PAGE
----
On top of that, there are 1.5 million civilians trapped in the middle of this battle, residing in the city center and its districts. If the war intensifies and spreads to the densely populated areas of Mosul, thousands of innocent people including children, women and the elderly may lose their lives, hundreds of thousands of them may become refugees and the city might be destroyed completely. Due to the utter inadequacy of the U.N. camps, hunger, thirst and diseases are among the possible dangers. So much so that the U.N. refugee agency's representative in Iraq Bruno Geddo describes the severity of the situation saying that the Battle of Mosul "has the potential to be one of the largest man-made disasters for many, many years."
Yet this is not the full extent of the danger. There is the possibility of causing a war of unprecedented scale that may engulf the entire Middle East and its leading cause is sectarianism; in other words, certain Shiite units within the Iraqi military forces, and a segment of the Shiite al-Hashed al-Sha'bi militia assisting in the offensive acting on a desire for revenge as well as acts of violence towards Sunnis taking place in Tal Afar and in other areas of Mosul. Additionally, efforts towards changing the demography of the city also pose a considerable threat for the region. Likewise, if certain Shiite militias form alliances with the communist terrorist organization PKK or its branches, and the PKK establishes a permanent presence in Mosul and its vicinity, this will lead to irreparable sufferings and catastrophes.
Therefore, it is crucial to take an amicable, diplomatic, and reconciliatory action without a moment's delay, before the problem becomes irresolvable. First and foremost, a sincere and constructive bond should be forged and strengthened between Turkey and the Baghdad government. However, the Iraqi government alone will prove incapable of solving these big problems. For that reason, before it is too late, all the regional actors directly or indirectly involved in the matter should come together and establish a new order based on the principles of brotherhood, equality and freedom.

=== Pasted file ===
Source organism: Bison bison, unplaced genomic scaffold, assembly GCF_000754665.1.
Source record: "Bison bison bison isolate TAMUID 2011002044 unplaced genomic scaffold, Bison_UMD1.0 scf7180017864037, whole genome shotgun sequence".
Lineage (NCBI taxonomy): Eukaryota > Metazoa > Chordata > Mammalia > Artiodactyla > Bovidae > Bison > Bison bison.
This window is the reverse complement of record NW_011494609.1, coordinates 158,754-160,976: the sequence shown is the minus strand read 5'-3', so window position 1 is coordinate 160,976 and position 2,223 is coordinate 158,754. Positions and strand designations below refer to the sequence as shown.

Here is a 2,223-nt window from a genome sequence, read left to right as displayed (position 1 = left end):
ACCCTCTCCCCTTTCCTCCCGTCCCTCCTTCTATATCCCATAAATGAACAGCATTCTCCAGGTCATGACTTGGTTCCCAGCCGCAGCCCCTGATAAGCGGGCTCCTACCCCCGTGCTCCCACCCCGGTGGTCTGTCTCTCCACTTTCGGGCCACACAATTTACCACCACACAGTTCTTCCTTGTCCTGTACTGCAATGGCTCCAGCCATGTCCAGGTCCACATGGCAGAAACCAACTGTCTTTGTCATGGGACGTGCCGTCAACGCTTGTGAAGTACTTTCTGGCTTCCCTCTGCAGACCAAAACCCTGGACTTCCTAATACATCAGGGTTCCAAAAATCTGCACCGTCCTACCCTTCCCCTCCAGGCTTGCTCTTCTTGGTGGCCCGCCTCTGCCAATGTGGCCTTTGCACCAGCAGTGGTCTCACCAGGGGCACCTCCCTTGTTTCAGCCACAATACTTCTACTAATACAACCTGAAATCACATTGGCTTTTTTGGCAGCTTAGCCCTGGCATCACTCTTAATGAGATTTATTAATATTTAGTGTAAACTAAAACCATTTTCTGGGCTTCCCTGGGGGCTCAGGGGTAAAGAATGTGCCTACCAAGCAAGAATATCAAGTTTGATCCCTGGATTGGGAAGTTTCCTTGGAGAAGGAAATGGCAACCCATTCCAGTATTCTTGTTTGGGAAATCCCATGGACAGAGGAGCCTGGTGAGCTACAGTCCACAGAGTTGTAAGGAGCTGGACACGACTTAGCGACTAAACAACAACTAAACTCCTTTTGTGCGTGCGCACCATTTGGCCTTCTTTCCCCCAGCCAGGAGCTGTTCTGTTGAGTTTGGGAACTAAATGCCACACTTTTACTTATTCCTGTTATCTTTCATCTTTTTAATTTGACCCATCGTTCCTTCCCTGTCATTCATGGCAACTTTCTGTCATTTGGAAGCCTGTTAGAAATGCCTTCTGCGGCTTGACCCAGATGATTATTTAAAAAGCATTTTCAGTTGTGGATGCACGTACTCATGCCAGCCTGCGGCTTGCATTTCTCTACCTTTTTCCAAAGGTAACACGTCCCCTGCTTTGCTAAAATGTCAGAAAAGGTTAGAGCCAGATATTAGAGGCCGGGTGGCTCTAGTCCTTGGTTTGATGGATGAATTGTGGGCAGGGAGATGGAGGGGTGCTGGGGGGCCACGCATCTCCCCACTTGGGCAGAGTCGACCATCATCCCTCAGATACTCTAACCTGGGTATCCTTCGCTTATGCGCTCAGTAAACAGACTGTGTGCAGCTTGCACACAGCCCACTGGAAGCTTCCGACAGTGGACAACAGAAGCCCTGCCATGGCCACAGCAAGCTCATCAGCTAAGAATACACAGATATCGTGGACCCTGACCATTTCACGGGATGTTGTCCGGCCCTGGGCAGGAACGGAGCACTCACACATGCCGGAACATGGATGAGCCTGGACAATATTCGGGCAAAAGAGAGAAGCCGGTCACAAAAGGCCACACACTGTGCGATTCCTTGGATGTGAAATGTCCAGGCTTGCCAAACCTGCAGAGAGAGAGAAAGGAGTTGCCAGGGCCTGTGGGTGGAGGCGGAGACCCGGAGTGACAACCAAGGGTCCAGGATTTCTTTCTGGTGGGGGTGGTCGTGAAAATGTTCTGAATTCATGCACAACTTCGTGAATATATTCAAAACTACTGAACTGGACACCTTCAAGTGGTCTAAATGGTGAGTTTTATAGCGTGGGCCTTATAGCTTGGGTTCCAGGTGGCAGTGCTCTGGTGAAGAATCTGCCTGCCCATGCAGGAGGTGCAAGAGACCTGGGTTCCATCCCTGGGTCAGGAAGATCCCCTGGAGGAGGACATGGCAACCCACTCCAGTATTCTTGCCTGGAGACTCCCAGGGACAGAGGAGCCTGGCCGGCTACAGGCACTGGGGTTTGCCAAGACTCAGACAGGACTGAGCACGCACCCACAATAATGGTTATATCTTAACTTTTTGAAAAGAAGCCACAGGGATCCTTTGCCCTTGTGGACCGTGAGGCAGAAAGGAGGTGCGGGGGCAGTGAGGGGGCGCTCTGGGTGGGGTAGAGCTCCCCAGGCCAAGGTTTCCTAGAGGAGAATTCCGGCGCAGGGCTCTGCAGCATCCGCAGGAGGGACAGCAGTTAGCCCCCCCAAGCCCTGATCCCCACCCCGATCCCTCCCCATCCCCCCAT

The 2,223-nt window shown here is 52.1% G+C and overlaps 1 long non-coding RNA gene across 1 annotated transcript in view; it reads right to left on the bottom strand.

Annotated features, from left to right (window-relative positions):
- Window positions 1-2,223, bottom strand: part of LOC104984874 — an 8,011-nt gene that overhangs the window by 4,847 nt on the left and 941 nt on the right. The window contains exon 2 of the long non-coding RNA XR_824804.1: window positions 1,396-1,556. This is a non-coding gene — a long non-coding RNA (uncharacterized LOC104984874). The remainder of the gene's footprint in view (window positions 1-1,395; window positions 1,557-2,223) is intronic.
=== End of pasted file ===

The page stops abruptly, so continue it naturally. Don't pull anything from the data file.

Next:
Returning to the problems mentioned at the beginning of the article, military operation will not offer a true solution and salvation. The situation in Mosul is very delicate and complicated. All the problems can only be overcome through cooperation, solidarity, reconciliation, love and sincerity. Turkey, Iran, Saudi Arabia, Iraq and Syria in particular — as well as all the Islamic states — should come together and cast their sectarian differences aside altogether. They should eliminate the ideological factors that drive people towards violence.
Regardless of their sects, Muslims share common values and moral principles. In short, we have ample motives not for animosity and war, but for unity and solidarity. Only through love, brotherhood, unity and solidarity among the entire Muslim community can our brothers in Mosul and the Middle East overcome the sufferings and hardships they are going through and lead the serene, stable, peaceful and prosperous lives they long for. There is absolutely no other way for salvation.
Adnan Oktar's piece in The China Post: